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Research suggests a boom in intra-African trade

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Research suggests a boom in intra-African free trade. Image credit: Leon Louw for WhyAfrica

Research suggests a boom in African trade

Unveiled yesterday at the World Economic Forum, held in Davos, Switzerland, new research commissioned by DP World and led by Economist Impact forecasts a booming African trade landscape in 2024.

Many  senior executives are predicting a surge in intra-African trade, fueled by new trade pacts and tech investments.

However, African firms remain cautious as inflationary pressures, economic uncertainty and political instability threaten to impact growth.

Over 26% of the executives surveyed identified heightened inflation and economic uncertainty as the primary limitations on expanding imports, a 7% increase on the previous year. Additionally, nearly 20% pointed to political instability in crucial source markets as their primary constraint, up 4% year-on-year.

The latest Trade in Transition study captured the perspectives of African trade experts and senior executives during a period of unprecedented transformation, as heightened global geopolitical risk, climate change and significant advancements in technologies create both challenges and opportunities.

African business poised for intra-African trade growth

In light of the African Continental Free Trade Area (AfCFTA), executives across the continent expect intra-regional trade to grow in 2024. Some 28% of the surveyed business leaders expect sub-Saharan Africa to be their largest export market this year, up from 19% of respondents the previous year.

Only Europe (38%) and North America (34%) rank higher in the list of regions expected to provide the greatest contribution in terms of export sales.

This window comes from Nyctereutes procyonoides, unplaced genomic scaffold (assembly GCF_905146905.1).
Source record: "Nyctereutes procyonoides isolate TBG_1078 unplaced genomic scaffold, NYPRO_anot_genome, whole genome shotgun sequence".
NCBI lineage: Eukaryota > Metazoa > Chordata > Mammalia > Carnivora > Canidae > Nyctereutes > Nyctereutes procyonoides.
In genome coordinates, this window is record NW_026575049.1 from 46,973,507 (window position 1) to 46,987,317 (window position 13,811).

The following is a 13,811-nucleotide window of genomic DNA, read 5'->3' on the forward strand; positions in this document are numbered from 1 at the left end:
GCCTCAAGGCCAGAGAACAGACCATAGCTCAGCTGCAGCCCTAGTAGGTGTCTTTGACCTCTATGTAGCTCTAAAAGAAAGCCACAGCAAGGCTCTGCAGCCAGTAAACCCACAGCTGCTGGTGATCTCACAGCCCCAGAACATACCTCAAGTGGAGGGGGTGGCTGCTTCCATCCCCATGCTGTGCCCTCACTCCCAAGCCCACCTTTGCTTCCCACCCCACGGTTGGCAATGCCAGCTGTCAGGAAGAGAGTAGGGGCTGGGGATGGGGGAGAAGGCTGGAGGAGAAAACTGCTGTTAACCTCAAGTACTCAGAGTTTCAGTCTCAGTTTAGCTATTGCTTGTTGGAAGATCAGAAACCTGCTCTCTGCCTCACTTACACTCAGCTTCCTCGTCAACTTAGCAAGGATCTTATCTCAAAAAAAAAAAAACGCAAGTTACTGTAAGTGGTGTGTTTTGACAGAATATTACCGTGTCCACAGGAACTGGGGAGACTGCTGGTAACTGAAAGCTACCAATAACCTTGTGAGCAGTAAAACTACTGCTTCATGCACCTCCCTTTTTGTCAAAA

Almost three-quarters agreed that government actions, like enhancing regional trade agreements, have positively impacted their supply chain strategies. This highlights the significant role governments can play in creating a favourable environment for business growth and trade expansion.

Technology set to increase resilience and efficiency

In the face of persistent challenges posed by systemic issues and political instability, businesses across Africa are strategically embracing technology as a transformative investment.

While the AfCFTA should help to reduce a significant amount of tariff barriers, long transport times and high costs due to significant border control and long waiting times, complex customs and bureaucracy remain a concern.

High transport costs were cited as the second biggest challenge facing businesses when increasing both their import and export sales.

In responses, businesses in Africa are increasingly investing in technology to adapt. Notably, 38% of executives identified the use of digital tools for improved inventory management as the primary strategy to reduce overall trade and supply chain costs in Africa.

Further, 45% of executives plan to implement advanced automation and robotics to gain real-time insights and forecast disruptions in their supply chains in 2024.

This aligns with global findings, which reveal that executives across all sectors and regions found technologies that improve supply chain efficiency and resilience to be, by far, the main source of optimism for the future of global trade.

Public and private sector partnerships

According to Mohammed Akoojee, CEO & Managing Director, sub-Saharan Africa at DP World regional trade agreements, exemplified by AfCFTA, stand out as powerful tools to address the intricate challenges within the region’s trade and supply chain infrastructure.

‘’The nine-percentage-point increase in the proportion of Africa-based executives projecting that sub-Saharan Africa will be their biggest export market is a case in point. The synergy of public and private sector partnerships to enhance investment, strengthened trade agreements, and technological advancements also positions the continent for growth and resilience.”

John Ferguson, global lead, new globalisation, Economist Impact, adds: “The findings of this report reveal a remarkably positive outlook for African trade in 2024 and shed light on the beneficial effects of trade agreements like AfCFTA. Through such regional co-operation, economies can leverage scale, enhance competitiveness, and attract significant investment across the continent. The report also reflects a profound optimism regarding technologies’ potential to address systemic and economic challenges, showcasing adaptability and confidence in its role in enhancing supply chain efficiency and resilience.”

To view the full report, please click here.

Research suggests a boom in African trade


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Research suggests a boom in African trade


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